Dialysis Catheter-related Bloodstream Infections in Patients Receiving Hemodialysis on an Emergency-only Basis: A Retrospective Cohort Analysis

Hal H. Zhang, Nicolás W. Cortés-Penfield, Sreedhar Mandayam, Jingbo Niu, Robert L. Atmar, Eric Wu, Daniel Chen, Roya Zamani, Maulin K. Shah

Research output: Contribution to journalArticlepeer-review

10 Scopus citations

Abstract

Background An estimated 6500 undocumented immigrants with end-stage renal disease (ESRD) live in the United States. Those living in states that do not provide undocumented immigrants scheduled hemodialysis receive intermittent hemodialysis only when life-threatening conditions arise. Little is known about catheter-related bloodstream infections (CRBSIs) in this population. Methods We conducted a retrospective cohort study of emergency-only hemodialysis patients in the Harris Health System in Houston, Texas, between January 2012 and December 2015. We assessed CRBSI risk factors including demographics, comorbidities, and duration and frequency of hemodialysis. We investigated the microbiologic etiology of these infections, rates of recurrent CRBSI, and associated morbidity and mortality. Results The cohort included 329 patients; 90% were Hispanic, 60% had diabetes, and the average age was 51 years. A total of 101 CRBSIs occurred, with a rate of 0.84 infections per 1000 catheter-days. Cirrhosis and duration of hemodialysis during the study period were associated with increased risk of CRBSI. Seventeen CRBSIs were recurrent; infection with gram-positive bacteria predicted recurrence. Adherence to catheter-related infection guidelines was improved by infectious diseases consultation and associated with fewer recurrent infections. CRBSI was associated with prolonged hospitalization (mean, 15 days), composite complication rate of 8%, and a 4% mortality rate. Conclusions Patients receiving emergency-only hemodialysis via tunneled catheters have a high CRBSI rate compared with infection rates previously reported in patients receiving scheduled maintenance hemodialysis. Increased CRSBI risk likely contributes to the increased morbidity and mortality seen in ESRD patients receiving emergency-only hemodialysis.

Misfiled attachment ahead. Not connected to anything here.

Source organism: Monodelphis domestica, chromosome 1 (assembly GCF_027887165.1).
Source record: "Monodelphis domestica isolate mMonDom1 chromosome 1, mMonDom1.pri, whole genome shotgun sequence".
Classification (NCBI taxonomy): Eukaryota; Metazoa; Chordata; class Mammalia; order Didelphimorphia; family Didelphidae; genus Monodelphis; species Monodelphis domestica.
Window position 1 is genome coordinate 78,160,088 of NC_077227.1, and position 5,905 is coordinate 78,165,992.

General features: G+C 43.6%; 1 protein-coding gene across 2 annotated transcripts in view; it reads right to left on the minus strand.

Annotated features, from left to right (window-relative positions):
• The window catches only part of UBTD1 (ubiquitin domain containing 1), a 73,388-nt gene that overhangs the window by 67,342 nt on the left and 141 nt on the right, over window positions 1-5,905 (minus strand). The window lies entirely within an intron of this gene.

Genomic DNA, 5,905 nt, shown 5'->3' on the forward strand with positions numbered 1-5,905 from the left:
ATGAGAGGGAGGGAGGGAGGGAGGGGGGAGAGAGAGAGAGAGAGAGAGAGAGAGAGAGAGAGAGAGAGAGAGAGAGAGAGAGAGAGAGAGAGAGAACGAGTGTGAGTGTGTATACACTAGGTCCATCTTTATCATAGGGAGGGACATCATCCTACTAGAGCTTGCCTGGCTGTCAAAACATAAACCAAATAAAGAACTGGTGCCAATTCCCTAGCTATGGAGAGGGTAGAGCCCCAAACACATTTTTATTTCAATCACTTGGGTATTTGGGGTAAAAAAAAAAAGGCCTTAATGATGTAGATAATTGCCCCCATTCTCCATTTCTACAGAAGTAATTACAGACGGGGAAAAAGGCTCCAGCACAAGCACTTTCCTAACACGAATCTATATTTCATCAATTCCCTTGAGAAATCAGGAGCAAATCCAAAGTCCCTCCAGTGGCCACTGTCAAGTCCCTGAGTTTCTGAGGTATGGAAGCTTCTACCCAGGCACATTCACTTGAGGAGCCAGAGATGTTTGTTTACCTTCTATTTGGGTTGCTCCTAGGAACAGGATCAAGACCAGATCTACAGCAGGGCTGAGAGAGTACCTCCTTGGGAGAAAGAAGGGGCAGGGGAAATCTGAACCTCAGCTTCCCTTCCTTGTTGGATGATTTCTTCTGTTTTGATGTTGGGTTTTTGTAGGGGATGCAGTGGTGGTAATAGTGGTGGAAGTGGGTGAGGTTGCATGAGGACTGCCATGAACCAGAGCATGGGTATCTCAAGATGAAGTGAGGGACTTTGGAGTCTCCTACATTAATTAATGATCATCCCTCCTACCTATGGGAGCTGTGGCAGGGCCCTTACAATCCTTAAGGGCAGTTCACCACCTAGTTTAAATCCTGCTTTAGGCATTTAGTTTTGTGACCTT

Original languageEnglish (US)
Pages (from-to)1011-1016
Number of pages6
JournalClinical Infectious Diseases
Volume68
Issue number6
DOIs
StatePublished - Mar 5 2019
Externally publishedYes

Keywords

  • CRBSI
  • ESRD
  • emergency hemodialysis
  • hemodialysis catheter
  • undocumented

ASJC Scopus subject areas

  • Microbiology (medical)
  • Infectious Diseases

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